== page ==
DISPATCH FROM IRAQ: A sandstorm and a history lesson in the Kuwaiti desert
Special to the Nevada Appeal
We were only supposed to be at the Udari Range for three days. Three days of sleeping on hard floors in a Quonset hut. Three days of no showers or running water. Three days of hot-box latrines that smelled like a petting zoo.
We were there for five.
Training ran us well into day four and the plan was to pack up our trucks and make the four-hour return trip back to camp.
No such luck.
A vicious sandstorm blew into Arifjan completely blocking out the sun for nearly two days and rendering the roads impassable.
Kuwaiti sandstorms are nothing like the summer-monsoon-season duststorms I remember from my youth in Arizona. Kuwaiti sandstorms laugh at Arizona in disgust.
The sand blown by the hot, fierce winds is more like abrasive talcum powder than sand. If one is unfortunate to get caught in one – like when we were walking back from chow – one’s best defense is to bury your face in your arms as best as you can, and press forward, squinty-eyed, to the nearest shelter.
The sand blasts any exposed skin, gets in your mouth and nose, and burns your eyes like pepper spray.
And It doesn’t end when the winds die. The remaining silt hangs motionless in the air until it settles to the ground. This storm took two full days to settle. ]
In the meantime, we waited for the word that the roads were clear enough to drive.
The fifth day broke with little hope that we would be leaving. Although it was a bit clearer, the sand still hung in the air like a thick fog. So we sat on our trucks, parked in their marching order, and we waited.
6:30 a.m. Day 5.
Word comes that the roads are clear enough to drive but with no guarantee for how long. Soldiers leapt from their trucks, started engines and completed radio checks with lightning efficiency seldom seen. We wanted to get the hell out of Udari.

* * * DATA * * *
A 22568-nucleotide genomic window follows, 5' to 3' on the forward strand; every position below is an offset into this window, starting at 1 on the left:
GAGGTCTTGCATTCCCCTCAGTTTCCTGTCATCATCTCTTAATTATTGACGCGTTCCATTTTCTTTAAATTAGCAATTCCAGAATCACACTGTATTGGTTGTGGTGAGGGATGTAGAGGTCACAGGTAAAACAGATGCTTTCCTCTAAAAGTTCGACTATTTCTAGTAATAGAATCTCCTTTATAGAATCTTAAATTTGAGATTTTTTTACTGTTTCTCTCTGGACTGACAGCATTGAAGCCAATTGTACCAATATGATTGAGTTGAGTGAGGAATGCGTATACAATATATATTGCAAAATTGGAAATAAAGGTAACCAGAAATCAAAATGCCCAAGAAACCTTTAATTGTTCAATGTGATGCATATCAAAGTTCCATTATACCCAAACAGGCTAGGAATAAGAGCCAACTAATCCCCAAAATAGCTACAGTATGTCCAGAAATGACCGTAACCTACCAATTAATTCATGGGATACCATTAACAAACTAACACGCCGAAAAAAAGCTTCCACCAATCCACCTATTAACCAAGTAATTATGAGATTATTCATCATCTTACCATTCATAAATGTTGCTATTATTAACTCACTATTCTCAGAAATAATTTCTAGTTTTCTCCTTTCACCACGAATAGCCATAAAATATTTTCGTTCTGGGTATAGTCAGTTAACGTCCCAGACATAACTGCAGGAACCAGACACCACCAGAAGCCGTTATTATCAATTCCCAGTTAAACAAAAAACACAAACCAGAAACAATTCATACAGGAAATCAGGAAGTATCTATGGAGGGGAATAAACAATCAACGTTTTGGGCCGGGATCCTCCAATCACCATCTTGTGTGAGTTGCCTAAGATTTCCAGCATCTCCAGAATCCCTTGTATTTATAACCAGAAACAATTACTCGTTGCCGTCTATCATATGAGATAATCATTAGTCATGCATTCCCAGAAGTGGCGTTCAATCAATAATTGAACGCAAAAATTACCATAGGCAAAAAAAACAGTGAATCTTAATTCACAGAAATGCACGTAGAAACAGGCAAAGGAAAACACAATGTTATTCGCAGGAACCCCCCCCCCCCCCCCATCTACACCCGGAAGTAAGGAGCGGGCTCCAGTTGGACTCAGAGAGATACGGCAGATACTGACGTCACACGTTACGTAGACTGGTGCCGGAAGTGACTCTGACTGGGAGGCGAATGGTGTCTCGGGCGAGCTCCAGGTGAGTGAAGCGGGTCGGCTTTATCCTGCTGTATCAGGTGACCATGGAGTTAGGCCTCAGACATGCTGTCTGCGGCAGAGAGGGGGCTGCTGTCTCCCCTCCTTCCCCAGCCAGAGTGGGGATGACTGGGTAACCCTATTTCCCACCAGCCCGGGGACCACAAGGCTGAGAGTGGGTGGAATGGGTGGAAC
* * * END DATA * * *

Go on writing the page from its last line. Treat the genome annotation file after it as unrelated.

I had personally run out of clean socks and underwear two days before and was quickly growing tired of my own stench.
Our convoy made its way to the front gate and past the private security contractors who manned it. The Kuwaiti highway spread out ahead of us, fading into the dusty morning. We drove south, deeper into Kuwait and away from Iraq – if only for a few days. The farther south we drove, the clearer the air became until we left the dust behind.
Then I realized where we were. The stretch of highway upon which we were traveling was the very same road thousands of Iraqi troops had used as they tried to flee American forces after Iraq invaded Kuwait during the first Gulf War in 1991.
I had read about and seen photos of the Highway of Death. The U.S. Air Force had caught the Iraqis in the open as they fled.
The Air Force annihilated them. The resulting carnage was apocalyptic. Vehicles and human bodies turned inside out by bombs and rockets. Untold numbers of Iraqi soldiers never got out of their vehicles and burned to death in the wreckage.
Ahead in the distance, shapes started to emerge in the sand and grew larger and thicker as we got closer. Our convoy slowed as we passed.
The wreckage from 1991, left as a silent testament to the carnage and hell of war, was still there, simply bulldozed off to the side of the road.
Vehicles of every shape and size poked from the sand in mutilated shapes. The Iraqis stole from the Kuwaitis whatever vehicles they could to escape. Buses, construction vehicles, military trucks, Soviet era tanks, even luxury cars. The pilots of the Air Force A-10 Warthogs must have had a field day as they made pass after pass over the Iraqi forces, stalled on the highway in a miles-long traffic jam.
Rockets and depleted uranium shells tore into the Iraqi column, literally shredding them and turning vehicles inside out. I saw a full-size bus that had been torn open length wise and looked like a canoe. I wondered how many human remains were still out there. I doubted that the Iraqis were in any shape in the months following the Gulf War to recover many of their dead.
We continued south and back to Arifjan, leaving behind a part of history. Tired, hot, sweaty and dirty, we turned in our trucks to the motorpool and our weapons to the arms room and shuffled back to the barracks.
Training was over.
A year of preparation and planning had come to an end. Ahead lay nearly another year of putting all of that training to the test. In just a few short days we would pull our first mission.
We were finally ready.
Sgt. Gary H. Underhill, a deputy with the Carson City Sheriff’s Office and married father of three, is a National Guardsman stationed with the 1864th Transportation Co., 1st Gun Truck Platoon in the Persian Gulf. Underhill will be writing about his experiences during the 12-month deployment of his unit during the largest deployment of Nevada Guardsmen in the history of the state.